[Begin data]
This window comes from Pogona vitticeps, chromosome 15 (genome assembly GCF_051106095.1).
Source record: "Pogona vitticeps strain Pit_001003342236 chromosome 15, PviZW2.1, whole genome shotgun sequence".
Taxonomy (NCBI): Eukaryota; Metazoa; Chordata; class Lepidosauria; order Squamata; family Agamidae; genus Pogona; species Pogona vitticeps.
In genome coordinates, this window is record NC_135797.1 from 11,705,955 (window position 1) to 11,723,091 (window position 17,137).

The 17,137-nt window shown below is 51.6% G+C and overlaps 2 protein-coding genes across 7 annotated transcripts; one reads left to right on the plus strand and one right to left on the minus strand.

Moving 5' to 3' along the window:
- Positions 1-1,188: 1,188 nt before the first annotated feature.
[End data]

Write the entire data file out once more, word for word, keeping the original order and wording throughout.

This window comes from Pogona vitticeps, chromosome 15 (genome assembly GCF_051106095.1).
Source record: "Pogona vitticeps strain Pit_001003342236 chromosome 15, PviZW2.1, whole genome shotgun sequence".
Taxonomy (NCBI): Eukaryota; Metazoa; Chordata; class Lepidosauria; order Squamata; family Agamidae; genus Pogona; species Pogona vitticeps.
In genome coordinates, this window is record NC_135797.1 from 11,705,955 (window position 1) to 11,723,091 (window position 17,137).

The 17,137-nt window shown below is 51.6% G+C and overlaps 2 protein-coding genes across 7 annotated transcripts; one reads left to right on the plus strand and one right to left on the minus strand.

Moving 5' to 3' along the window:
- Positions 1-1,188: 1,188 nt before the first annotated feature.